GAS MALAYSIA DISTRIBUTION SDN BHD - 2020
|Report ID||60570||Popularity||155 views 6 downloads|
|Report Date||Jul 2020||Product|
|Company / Issuer||Gas Malaysia Distribution Sdn Bhd||Sector||Industrial Products - Oil & Gas|
MARC has assigned ratings of AAAIS / MARC-1IS to Gas Malaysia Distribution Sdn Bhd’s (GMD) proposed Islamic Medium-Term Notes (IMTN) programme and Islamic Commercial Papers (ICP) programme with a combined limit of up to RM1.0 billion (both referred to as sukuk programmes). The ratings outlook is stable.
GMD is a wholly-owned subsidiary of Gas Malaysia Berhad and was established as part of a group-wide reorganisation of its parent’s businesses that includes the transfer of Gas Malaysia’s natural gas distribution system (NGDS) to GMD and the gas shipping business to another newly formed wholly-owned subsidiary of its parent, Gas Malaysia Energy and Services Sdn Bhd (GMES). The transfer of Gas Malaysia’s assets to its subsidiaries is in line with the implementation of the third-party access (TPA) system under which the existing gas infrastructures (transmission and distribution pipelines) are opened to all players seeking to sell natural gas to customers.
The assigned ratings reflect MARC’s assessment of the credit profile of GMD as materially reflecting that of its parent Gas Malaysia which has been rated at AAA/Stable. This is because GMD received almost all earnings-generating assets post-reorganisation and through which it will maintain a significant market share in gas distribution as the sole owner of the NGDS.
GMD will issue new IMTN under the proposed sukuk programmes which will be exchanged for any outstanding IMTN issued under Gas Malaysia’s existing sukuk programmes. Additional issues under the proposed sukuk programme will primarily fund GMD’s capex and working requirement as well as for Gas Malaysia for which the parent will provide a guarantee to sukukholders.
MARC continues to view that the key strength of the NGDS is the wide network of pipelines spanning 2,396km across Peninsular Malaysia as at end-2019, covering most industrial areas along the Peninsular Gas Utilisation (PGU) system. The NGDS also demonstrates strong operational performance with a supply reliability rate of 99% in 2019. MARC views that the NGDS forms a high entry barrier to potential entrants to the large-scale gas distribution business given the significant capital requirement for pipeline construction.
GMD would derive revenue from the tolling fees it charges gas shippers for using its gas pipelines. GMD’s earnings are expected to be stable, underpinned by its established tolling fee setting mechanism under the incentive-based regulation (IBR) framework. GMD’s tolling fees are set to cover operational costs and a fair return. The operational costs are relatively predictable as they mainly consist of staff cost, maintenance cost and depreciation while the returns for GMD will depend on the rate of returns approved by the Energy Commission (EC). The tolling fee for the regulatory period beginning 2020 to 2022 was set at RM1.573/GJ/day. While the government has continued with the rationalisation of gas price subsidies, the market price of natural gas has remained lower than other alternative fuels such as diesel, which would support demand for natural gas. Under the latest gas tariffs effective January 1, 2020, GMES’s average natural gas selling price remains competitive at RM33.65/MMBtu compared to diesel which is RM41.06/MMBtu as at end-April 2020.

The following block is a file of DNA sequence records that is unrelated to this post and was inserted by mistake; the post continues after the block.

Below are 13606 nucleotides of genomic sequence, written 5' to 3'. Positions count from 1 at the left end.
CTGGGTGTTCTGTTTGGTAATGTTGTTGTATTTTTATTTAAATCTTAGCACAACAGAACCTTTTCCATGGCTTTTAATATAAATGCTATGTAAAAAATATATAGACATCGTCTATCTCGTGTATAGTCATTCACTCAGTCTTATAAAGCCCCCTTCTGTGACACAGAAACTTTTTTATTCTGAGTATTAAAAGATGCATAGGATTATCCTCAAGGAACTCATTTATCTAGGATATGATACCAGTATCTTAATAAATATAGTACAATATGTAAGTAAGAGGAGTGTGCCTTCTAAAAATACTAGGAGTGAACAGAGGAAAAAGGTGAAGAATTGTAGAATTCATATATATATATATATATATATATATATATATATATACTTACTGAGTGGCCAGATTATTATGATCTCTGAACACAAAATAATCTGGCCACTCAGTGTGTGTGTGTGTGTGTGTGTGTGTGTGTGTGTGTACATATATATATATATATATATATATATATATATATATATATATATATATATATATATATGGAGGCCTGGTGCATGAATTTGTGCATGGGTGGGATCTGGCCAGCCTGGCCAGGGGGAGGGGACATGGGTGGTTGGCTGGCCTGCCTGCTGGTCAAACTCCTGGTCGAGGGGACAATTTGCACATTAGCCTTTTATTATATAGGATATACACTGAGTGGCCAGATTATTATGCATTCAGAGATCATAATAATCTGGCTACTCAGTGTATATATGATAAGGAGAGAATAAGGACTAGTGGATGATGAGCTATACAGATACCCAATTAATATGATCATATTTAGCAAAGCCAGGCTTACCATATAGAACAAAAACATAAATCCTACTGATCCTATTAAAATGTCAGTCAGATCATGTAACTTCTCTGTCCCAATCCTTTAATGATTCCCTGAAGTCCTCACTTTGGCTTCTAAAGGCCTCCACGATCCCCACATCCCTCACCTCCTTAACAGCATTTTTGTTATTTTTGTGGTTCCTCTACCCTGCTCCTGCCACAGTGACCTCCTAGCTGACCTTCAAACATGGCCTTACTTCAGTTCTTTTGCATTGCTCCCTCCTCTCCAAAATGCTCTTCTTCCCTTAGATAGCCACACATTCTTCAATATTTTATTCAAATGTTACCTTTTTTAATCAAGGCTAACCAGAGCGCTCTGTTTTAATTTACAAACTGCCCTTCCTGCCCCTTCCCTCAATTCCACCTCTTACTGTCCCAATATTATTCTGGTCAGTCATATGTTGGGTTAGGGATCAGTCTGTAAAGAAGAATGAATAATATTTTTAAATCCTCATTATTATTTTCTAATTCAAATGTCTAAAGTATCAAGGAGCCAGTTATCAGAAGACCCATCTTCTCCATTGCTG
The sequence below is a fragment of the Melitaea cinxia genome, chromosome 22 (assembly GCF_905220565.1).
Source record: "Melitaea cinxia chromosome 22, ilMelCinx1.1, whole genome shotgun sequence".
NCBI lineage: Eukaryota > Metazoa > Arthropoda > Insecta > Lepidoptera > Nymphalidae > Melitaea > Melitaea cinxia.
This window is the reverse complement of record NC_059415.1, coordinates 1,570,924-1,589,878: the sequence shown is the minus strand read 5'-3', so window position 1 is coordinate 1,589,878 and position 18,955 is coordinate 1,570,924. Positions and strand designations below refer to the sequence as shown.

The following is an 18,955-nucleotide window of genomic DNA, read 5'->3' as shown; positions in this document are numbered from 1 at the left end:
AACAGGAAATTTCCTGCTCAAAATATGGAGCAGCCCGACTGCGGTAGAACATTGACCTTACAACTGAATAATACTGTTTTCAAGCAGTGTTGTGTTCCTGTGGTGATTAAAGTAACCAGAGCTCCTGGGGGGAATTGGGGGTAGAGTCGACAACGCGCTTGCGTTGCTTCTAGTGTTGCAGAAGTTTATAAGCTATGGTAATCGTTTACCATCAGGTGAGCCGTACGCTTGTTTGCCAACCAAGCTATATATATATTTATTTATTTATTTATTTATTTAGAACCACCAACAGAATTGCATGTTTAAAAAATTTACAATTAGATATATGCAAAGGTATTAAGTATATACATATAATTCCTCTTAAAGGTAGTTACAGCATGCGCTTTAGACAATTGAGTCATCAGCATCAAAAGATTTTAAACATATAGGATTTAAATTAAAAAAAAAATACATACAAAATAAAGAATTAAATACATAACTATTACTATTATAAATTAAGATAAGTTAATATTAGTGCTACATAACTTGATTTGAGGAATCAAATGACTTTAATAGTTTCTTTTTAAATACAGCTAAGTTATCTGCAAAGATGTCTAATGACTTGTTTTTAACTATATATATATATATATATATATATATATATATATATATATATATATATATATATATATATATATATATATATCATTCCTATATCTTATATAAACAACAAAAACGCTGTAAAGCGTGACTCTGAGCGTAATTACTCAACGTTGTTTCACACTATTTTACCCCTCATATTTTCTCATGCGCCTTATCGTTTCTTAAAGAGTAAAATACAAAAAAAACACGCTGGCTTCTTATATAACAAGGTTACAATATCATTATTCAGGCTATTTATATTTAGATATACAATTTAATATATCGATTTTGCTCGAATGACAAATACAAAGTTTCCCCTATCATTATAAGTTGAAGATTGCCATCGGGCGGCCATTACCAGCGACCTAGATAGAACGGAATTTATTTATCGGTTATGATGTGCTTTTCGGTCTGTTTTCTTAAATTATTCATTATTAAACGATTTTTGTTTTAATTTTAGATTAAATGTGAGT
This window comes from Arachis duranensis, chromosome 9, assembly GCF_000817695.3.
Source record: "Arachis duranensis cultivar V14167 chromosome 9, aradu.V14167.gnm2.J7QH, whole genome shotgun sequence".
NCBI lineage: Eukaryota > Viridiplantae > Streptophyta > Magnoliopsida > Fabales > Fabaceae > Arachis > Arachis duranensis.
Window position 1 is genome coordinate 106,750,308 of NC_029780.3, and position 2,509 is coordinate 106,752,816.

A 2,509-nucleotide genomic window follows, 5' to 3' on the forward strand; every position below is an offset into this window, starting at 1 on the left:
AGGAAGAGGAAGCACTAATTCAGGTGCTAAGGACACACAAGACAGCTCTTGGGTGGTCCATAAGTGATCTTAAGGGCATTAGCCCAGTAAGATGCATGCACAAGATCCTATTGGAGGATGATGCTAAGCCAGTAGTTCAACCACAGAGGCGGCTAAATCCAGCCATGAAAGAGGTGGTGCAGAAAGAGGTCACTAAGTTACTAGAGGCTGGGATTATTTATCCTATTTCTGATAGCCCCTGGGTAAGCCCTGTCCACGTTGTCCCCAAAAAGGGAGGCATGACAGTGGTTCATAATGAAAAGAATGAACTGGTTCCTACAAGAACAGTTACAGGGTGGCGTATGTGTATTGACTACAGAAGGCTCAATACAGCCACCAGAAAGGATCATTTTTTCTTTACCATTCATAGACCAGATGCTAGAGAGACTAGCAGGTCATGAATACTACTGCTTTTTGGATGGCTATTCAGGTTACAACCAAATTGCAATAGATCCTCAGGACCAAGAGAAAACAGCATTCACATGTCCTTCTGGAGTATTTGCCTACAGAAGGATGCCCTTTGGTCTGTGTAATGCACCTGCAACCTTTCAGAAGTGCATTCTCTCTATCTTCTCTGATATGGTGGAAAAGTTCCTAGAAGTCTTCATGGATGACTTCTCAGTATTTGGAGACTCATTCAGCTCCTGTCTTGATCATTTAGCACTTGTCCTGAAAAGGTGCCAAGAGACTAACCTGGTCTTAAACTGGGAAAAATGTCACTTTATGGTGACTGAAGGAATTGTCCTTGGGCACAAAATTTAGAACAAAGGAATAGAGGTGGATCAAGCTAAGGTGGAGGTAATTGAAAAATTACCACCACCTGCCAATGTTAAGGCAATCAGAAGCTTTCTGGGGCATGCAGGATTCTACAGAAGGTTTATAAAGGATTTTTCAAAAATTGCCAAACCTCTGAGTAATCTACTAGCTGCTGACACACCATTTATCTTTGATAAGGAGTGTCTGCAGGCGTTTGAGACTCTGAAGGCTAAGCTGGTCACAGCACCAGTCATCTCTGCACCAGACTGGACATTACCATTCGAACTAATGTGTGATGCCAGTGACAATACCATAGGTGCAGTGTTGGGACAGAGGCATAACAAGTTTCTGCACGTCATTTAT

Based on 2019 pro forma financial statements, GMD’s pre-tax profit is estimated at RM198.3 million, with average return on assets (ROA) of 9.3%. Pre-tax profit is expected to grow between 0.4% and 1.8% on the back of steady tolling revenue growth in the next three years. The overall impact from COVID-19 on the yearly volume is still uncertain. However, MARC understands that tolling volume has shown steady recovery from May 2020 after the government eased restrictions on the operations of certain sectors.
Cash flow interest and debt coverages of 16.1x and 0.6x over the next three years are strong. In contrast to the previous tariff regime applied to Gas Malaysia, GMD’s cash flow is expected to be stable and will not be affected by under/over recovery of gas costs arising from the gas cost pass-through (GCPT) mechanism. However, free cash flow (FCF) is expected to be negative in some years due to planned capex and dividend payments, the shortfall of which will be covered by additional borrowings. Its pro forma 2019 debt-to-equity (DE) ratio stood at 0.23x; reflecting almost all of its parent’s outstanding debt. Given expected new borrowings, the DE ratio is projected to increase to 0.39x in 2021. MARC understands that the company intends to optimise its capital structure in line with the assumed DE of 0.55x in its tariff setting under the IBR framework. Notwithstanding the expected increase in leverage level, net DE remains low, standing at 0.12x for pro forma 2019; this is expected to increase to 0.28x in 2021.
The stable outlook assumes that GMD will maintain its near monopoly of gas distribution and will adhere to a disciplined approach to financial management such that its profitability metrics commensurate with the current rating band.
Major Rating Factors
• Sole owner of the natural gas distribution system (NGDS);
• Near-monopoly position in natural gas distribution;
• Established regulated tariff and stable demand for gas; and
• Strong operational track record of NGDS.
• Managing leverage level.